8 Ways to Regulate Molten Balls of Unchecked Emotion

“I count him braver who overcomes his desires than him who conquers his enemies, for the hardest victory is over self.” –Aristotle

Imagine a small molten ball of unchecked emotion that can only thrash and scream in your arms.

It can’t communicate. It can’t take care of itself.

It can’t stop.

Even if it’s only for 5 minutes, 15 minutes or even more, with enough repetition it can take its toll.

Creating yet another much larger molten ball of unchecked emotion that spreads like volcanic wildfire that can then all go to heck in a hand basket immediately.

And that’s what it can be like with a newborn and a toddler in the house. (Take from "new daddy" me.)

Now imagine that playing out in the workplace (or maybe you’ve lived it or are living it).

If we leave ourselves unchecked, we are chaos:

  • More than 28 percent of companies with 250 to 999 employees said they had an incident of workplace violence over a year period.
  • 37 percent of all Americans report being bullied now or at some point in their careers.
  • The annual cost of lost productivity due to domestic violence is estimated as $727.8 million with over 7.9 million paid workdays lost per year.

These are only a few examples and isn’t even taking into account less extreme examples of poor interpersonal communication, ineffective supervision and leadership, low employee engagement, little to no training and development programs, little to no personal responsibility or self-policing.

But oh how we like a little drama in our humdrum daily lives. We love the Rodan (Oracle) versus Mothra (HP) battles. We love the political races raciness and toxicity.

And then there’s the soundbite I keep hearing everywhere:

“Shouldn’t character count?”

Right on, brothers and sisters.

Mood and emotional reaction affects behavior and performance. Behavior and performance affects mood and emotional reaction.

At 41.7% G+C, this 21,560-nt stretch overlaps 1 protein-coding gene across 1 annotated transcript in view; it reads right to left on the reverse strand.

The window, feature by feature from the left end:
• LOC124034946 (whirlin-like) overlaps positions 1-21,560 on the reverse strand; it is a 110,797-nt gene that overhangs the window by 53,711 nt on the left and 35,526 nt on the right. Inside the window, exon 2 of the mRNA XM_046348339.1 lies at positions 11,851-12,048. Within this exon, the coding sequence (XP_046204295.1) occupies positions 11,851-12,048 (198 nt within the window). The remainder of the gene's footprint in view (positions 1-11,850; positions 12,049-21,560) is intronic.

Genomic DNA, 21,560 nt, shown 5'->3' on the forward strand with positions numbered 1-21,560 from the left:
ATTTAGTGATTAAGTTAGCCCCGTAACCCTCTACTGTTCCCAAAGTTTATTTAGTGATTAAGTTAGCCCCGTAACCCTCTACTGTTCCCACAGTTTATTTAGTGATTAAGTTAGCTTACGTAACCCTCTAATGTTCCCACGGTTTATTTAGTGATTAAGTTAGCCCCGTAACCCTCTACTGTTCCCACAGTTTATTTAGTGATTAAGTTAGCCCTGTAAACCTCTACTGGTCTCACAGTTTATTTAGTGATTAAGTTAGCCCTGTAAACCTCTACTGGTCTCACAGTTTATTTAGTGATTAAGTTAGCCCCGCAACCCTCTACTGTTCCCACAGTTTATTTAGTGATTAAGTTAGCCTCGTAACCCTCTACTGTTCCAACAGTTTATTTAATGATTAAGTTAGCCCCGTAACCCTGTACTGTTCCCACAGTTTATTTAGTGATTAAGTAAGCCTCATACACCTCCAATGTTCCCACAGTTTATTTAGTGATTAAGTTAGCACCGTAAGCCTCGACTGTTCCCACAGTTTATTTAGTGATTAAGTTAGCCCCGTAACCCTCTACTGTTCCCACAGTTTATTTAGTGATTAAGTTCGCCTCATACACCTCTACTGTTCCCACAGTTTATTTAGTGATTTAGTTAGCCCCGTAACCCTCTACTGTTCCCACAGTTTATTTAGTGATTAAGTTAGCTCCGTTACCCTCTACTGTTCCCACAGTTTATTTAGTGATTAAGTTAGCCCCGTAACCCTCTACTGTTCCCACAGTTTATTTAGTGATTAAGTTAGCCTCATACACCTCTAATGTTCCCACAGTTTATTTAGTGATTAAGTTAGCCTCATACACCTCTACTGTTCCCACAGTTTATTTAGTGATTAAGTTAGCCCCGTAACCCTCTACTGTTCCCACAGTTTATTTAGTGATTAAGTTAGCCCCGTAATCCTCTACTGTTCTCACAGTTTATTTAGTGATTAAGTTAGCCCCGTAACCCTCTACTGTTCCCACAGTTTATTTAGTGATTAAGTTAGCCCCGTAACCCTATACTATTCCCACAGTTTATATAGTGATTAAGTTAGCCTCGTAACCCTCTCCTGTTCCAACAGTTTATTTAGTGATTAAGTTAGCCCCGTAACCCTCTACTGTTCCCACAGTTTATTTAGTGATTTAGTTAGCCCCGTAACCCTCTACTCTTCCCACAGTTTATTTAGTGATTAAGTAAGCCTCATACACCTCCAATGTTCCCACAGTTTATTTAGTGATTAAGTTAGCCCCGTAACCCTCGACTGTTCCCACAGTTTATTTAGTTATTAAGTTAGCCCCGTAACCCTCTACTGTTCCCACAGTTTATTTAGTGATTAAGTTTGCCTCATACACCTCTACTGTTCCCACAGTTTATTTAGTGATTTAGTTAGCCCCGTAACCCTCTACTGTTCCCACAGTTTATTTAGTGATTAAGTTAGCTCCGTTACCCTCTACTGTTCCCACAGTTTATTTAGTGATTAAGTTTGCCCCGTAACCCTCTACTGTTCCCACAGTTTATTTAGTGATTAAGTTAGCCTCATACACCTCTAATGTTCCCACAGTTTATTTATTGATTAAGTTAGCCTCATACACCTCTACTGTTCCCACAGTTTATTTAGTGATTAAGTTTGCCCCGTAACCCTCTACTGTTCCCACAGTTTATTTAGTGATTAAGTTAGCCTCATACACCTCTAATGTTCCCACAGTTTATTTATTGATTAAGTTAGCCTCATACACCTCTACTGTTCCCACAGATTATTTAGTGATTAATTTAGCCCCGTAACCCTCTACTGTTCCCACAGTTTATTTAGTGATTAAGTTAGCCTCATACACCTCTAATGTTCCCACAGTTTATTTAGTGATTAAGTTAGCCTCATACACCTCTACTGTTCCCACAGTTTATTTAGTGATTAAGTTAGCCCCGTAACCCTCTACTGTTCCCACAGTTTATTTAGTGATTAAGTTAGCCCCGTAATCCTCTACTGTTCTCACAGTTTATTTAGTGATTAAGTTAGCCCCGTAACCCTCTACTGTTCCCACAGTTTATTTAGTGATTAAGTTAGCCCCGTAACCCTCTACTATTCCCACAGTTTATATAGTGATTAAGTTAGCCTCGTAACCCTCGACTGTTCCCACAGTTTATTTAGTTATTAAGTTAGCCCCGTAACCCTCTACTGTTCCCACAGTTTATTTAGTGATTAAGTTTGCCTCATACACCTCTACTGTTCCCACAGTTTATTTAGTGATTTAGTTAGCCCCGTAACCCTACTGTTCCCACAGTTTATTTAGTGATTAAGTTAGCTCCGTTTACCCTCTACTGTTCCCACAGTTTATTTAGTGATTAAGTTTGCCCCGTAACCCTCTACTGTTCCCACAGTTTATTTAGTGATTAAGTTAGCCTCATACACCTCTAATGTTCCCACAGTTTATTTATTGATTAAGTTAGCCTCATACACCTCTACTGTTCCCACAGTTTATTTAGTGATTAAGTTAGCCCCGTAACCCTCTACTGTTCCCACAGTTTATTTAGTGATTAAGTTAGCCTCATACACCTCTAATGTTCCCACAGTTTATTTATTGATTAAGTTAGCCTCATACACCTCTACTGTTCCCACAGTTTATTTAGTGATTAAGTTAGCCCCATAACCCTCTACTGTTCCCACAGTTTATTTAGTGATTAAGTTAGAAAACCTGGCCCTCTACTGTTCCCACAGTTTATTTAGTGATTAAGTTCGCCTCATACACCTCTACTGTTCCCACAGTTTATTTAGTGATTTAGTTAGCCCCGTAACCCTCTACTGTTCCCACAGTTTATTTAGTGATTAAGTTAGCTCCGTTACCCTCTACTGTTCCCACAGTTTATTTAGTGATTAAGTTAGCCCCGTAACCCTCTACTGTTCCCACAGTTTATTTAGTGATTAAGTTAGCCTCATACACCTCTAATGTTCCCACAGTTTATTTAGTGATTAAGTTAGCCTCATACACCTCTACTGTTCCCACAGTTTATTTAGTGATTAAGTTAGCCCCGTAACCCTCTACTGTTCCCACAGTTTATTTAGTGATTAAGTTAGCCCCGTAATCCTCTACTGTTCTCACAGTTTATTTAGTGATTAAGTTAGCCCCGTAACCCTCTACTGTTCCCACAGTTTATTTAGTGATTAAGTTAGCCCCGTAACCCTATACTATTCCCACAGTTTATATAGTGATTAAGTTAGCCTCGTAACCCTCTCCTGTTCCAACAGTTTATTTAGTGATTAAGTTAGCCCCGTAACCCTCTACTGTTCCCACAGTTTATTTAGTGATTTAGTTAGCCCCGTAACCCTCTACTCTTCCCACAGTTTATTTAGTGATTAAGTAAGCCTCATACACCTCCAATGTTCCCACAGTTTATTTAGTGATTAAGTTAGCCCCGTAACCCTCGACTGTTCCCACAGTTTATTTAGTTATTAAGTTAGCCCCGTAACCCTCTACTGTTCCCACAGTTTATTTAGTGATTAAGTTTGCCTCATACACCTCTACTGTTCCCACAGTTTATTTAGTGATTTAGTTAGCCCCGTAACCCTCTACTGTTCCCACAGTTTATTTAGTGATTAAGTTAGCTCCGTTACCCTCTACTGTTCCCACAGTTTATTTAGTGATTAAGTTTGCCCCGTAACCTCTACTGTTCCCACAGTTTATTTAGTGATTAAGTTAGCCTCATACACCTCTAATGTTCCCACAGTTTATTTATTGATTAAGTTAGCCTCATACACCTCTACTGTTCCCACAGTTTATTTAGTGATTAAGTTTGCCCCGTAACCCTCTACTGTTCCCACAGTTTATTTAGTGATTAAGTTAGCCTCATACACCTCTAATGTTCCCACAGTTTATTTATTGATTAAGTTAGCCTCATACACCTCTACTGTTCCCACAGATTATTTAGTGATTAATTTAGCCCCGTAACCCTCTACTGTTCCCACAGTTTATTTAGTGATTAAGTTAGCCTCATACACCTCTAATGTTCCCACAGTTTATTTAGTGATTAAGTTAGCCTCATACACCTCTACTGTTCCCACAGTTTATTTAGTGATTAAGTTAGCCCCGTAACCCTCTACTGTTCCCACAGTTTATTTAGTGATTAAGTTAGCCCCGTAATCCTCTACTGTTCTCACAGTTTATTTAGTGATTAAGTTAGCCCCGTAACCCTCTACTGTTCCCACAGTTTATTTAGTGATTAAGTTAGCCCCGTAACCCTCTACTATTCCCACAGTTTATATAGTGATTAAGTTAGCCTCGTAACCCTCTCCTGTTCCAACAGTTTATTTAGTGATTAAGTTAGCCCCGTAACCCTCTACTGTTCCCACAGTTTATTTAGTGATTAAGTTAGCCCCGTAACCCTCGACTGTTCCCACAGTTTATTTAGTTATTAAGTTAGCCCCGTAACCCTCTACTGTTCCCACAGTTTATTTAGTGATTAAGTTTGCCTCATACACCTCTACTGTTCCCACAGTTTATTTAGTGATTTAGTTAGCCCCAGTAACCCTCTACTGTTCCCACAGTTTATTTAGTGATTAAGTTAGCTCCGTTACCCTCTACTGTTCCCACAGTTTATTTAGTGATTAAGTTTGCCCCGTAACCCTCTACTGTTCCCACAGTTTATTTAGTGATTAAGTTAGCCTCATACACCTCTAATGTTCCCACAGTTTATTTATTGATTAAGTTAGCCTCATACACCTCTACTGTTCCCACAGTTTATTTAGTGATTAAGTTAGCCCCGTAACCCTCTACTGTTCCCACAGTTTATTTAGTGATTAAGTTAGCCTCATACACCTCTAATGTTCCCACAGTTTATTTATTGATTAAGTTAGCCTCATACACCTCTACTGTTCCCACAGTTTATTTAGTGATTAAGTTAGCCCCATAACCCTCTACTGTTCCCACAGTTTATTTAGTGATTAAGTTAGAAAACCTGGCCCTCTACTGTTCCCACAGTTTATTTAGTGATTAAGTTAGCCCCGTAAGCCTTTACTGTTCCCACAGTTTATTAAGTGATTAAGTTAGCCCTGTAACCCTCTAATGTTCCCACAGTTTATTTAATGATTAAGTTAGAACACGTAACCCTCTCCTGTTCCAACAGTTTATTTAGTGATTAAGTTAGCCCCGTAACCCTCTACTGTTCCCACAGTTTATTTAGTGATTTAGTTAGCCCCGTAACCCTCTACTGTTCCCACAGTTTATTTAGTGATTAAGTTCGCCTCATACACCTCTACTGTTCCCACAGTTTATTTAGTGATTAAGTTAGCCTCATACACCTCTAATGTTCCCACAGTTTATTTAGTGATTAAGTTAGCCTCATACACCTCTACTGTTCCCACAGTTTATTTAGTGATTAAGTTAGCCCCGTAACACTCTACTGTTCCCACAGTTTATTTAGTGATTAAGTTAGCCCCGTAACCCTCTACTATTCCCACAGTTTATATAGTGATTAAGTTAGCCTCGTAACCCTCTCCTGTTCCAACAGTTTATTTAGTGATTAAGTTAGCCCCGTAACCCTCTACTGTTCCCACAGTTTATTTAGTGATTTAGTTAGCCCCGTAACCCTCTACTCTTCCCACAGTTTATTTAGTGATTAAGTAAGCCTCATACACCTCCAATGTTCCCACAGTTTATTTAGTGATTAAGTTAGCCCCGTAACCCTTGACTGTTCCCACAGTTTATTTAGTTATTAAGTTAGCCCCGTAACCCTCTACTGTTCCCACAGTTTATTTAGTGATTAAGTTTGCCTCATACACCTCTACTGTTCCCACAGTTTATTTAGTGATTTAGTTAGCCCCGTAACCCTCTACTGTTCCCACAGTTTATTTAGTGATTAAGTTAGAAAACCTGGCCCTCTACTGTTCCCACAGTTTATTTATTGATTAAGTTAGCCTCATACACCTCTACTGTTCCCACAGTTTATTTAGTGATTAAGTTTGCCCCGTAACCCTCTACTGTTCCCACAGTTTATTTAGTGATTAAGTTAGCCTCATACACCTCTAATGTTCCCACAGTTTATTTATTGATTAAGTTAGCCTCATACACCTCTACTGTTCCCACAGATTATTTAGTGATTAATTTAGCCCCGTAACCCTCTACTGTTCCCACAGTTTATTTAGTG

What if we behaved better, had more self-awareness and self-management? What if our leadership created a culture where that behavior is rewarded?

That’s the trick with the treat, isn’t it?

Take these eight brief suggestions for example.

The Ability to Pause. Perceive. Prepare. Plan.

  1. Take time to analyze, problem solve, solution find before responding to significant challenges
  2. Learn to “catch” your emotions before they trigger
  3. Plan and prepare for difficult situations from lessons learned by self and others
  4. Develop flexibility in dealing with changing situations and obstacles
  5. Discipline yourself, reshape your responses and redirect your reactions
  6. Take care of your body, mind and heart
  7. Focus on trustworthiness: consistency, align to core values, tell the truth
  8. Let others know what you need from them

As the kids say, check yourself before you wreck yourself and others.

We’re all responsible for leading self, but some of us lead with others in teams and some of us lead others in entire organizations big and small.

We need to employ personal responsibility and emotional intelligence in our places of work. Those are the co-workers I want.

Be better and brighter.

(An earlier version was originally published at Leaders. Better. Brighter.)

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